Praise and perspective – that’s what more than 30 Minnesota Education leaders offered recently when asked about the 2013 Minnesota legislature’s decisions on K-12 education. That includes superintendent such as Valeria Silva, St. Paul Les Fujitake, Bloomington, Bruce Novak, Cambridge, and charter public school directors such as Eric Mahmund, Harvest Prep in Minneapolis, Bill Wilson, Higher Ground Charter Executive Director and Charlie Weaver, executive director of the Minnesota Business Partnership. They agreed in most areas and raised several concerns.
More than 90% of the respondents began by praising the increase in overall funding, and funding for all day kindergarten programs. For example, Valeria Silva, St Paul Superintendent of Schools, expressed the views of virtually all of the 34 leaders contacted. She wrote, in part, “I am gratified that the legislature has made a major investment in E-12 education this year and want to thank Governor Dayton and Commissioner Cassellius for their leadership, as well as our Saint Paul representatives, legislative leaders, staff, and parents for their tireless efforts on behalf of children in St. Paul and across the state. We are especially excited about the investment in early childhood education through funding all-day kindergarten, as well as the investment in Pre-K education. This will give more students the right start to their education.”
Silva continued, “I have to say how happy I am for immigrant students who will now have a chance to reach their full potential through the Dream Act. Well done, policymakers.”
Bill Wilson, former Minnesota Commission of Human Rights and now Executive Director of Higher Ground Academy, a charter in St. Paul, called the Dream Act and decision to expand marriage “steps in the right direction for human rights.” He also praised additional funding for early childhood and all day kindergarten.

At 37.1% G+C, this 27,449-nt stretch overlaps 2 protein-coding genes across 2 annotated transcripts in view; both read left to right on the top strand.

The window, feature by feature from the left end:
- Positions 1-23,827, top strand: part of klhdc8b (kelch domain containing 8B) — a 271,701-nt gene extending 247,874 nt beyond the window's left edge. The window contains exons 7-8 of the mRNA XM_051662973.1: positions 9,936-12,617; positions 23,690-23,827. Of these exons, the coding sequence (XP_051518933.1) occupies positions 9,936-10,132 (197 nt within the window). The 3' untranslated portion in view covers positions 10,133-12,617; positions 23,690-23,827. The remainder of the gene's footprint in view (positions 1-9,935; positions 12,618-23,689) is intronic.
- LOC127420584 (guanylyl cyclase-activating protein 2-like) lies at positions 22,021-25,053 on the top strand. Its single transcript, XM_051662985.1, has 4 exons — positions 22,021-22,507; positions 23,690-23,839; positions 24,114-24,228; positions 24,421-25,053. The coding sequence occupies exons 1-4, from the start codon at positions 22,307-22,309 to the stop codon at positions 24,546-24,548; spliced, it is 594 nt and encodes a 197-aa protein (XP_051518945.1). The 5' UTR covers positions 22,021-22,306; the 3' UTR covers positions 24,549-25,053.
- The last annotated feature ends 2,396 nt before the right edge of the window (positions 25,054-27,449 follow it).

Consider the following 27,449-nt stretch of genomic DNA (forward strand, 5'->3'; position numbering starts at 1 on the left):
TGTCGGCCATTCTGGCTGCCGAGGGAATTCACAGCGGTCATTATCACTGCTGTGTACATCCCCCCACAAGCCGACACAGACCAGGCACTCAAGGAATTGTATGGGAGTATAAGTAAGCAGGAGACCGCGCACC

So did Eric Mahmund, director of Harvest Prep charter in Minneapolis. He called greater funding for the early child and kindergarten programs “important efforts that address one of the five key gaps that lead to Minnesota’s large achievement gap…the preparation gap.”
Linda Madsen, Forest Lake Superintendent wrote that the increases for K-12 are “necessary and long overdue.”
Lisa Hendricks, director of Partnership Academy in Richfield explained, “”We have been planning to start a PreK program for years, but figuring out how to fund it has always been one of the biggest obstacles. The new funding for all day kindergarten will provide us additional dollars that will fully fund our all day kindergarten program. This will allow us to reallocate other funds toward a high quality Pre-K program that is critical for the students we serve. We are very excited for this new opportunity!”
Les Fujitake, Bloomington superintendent, told me, “The K-12 bill reflects the knowledge of Rep. Ann Lenczewski and the rest of our legislative delegation for the needs of schools in Bloomington and Minnesota. We are thankful to our legislators for their support of education and our students, especially our early learners.”
George Weber, Pierz superintendent told me “ the best news was what did not get approved. The Mandate to move all employees into PEIP (Public Employee Health Insurance) with no choice for anyone but very large districts, cities and counties, would have been a terrible law had it come to pass. Current law already gives the teachers the right to vote for it and they almost always turn it down since it is very costly to schools without being any better than current coverage, yet we had many legislators willing to mandate that we do it anyway. We are very thankful this did not pass.”